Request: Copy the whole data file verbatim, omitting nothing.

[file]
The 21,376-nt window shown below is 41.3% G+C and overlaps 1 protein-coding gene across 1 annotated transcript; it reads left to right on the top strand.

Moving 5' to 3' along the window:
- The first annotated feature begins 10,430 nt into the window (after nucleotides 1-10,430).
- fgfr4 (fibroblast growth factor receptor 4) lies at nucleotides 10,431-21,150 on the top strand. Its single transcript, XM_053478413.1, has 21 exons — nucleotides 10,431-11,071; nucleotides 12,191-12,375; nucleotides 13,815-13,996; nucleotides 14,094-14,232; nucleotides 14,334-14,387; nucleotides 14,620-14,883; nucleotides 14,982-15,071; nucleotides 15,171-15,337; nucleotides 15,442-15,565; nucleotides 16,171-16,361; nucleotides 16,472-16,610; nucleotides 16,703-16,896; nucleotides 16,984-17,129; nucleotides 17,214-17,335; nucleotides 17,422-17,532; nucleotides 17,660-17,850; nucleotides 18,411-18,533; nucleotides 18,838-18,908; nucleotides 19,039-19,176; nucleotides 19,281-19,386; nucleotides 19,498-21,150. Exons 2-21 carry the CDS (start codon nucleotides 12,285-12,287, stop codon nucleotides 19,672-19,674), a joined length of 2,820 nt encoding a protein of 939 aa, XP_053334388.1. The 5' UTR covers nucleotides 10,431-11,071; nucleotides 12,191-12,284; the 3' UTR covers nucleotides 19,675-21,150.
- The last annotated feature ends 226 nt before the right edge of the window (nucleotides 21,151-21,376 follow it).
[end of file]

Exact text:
The 21,376-nt window shown below is 41.3% G+C and overlaps 1 protein-coding gene across 1 annotated transcript; it reads left to right on the top strand.

Moving 5' to 3' along the window:
- The first annotated feature begins 10,430 nt into the window (after nucleotides 1-10,430).
- fgfr4 (fibroblast growth factor receptor 4) lies at nucleotides 10,431-21,150 on the top strand. Its single transcript, XM_053478413.1, has 21 exons — nucleotides 10,431-11,071; nucleotides 12,191-12,375; nucleotides 13,815-13,996; nucleotides 14,094-14,232; nucleotides 14,334-14,387; nucleotides 14,620-14,883; nucleotides 14,982-15,071; nucleotides 15,171-15,337; nucleotides 15,442-15,565; nucleotides 16,171-16,361; nucleotides 16,472-16,610; nucleotides 16,703-16,896; nucleotides 16,984-17,129; nucleotides 17,214-17,335; nucleotides 17,422-17,532; nucleotides 17,660-17,850; nucleotides 18,411-18,533; nucleotides 18,838-18,908; nucleotides 19,039-19,176; nucleotides 19,281-19,386; nucleotides 19,498-21,150. Exons 2-21 carry the CDS (start codon nucleotides 12,285-12,287, stop codon nucleotides 19,672-19,674), a joined length of 2,820 nt encoding a protein of 939 aa, XP_053334388.1. The 5' UTR covers nucleotides 10,431-11,071; nucleotides 12,191-12,284; the 3' UTR covers nucleotides 19,675-21,150.
- The last annotated feature ends 226 nt before the right edge of the window (nucleotides 21,151-21,376 follow it).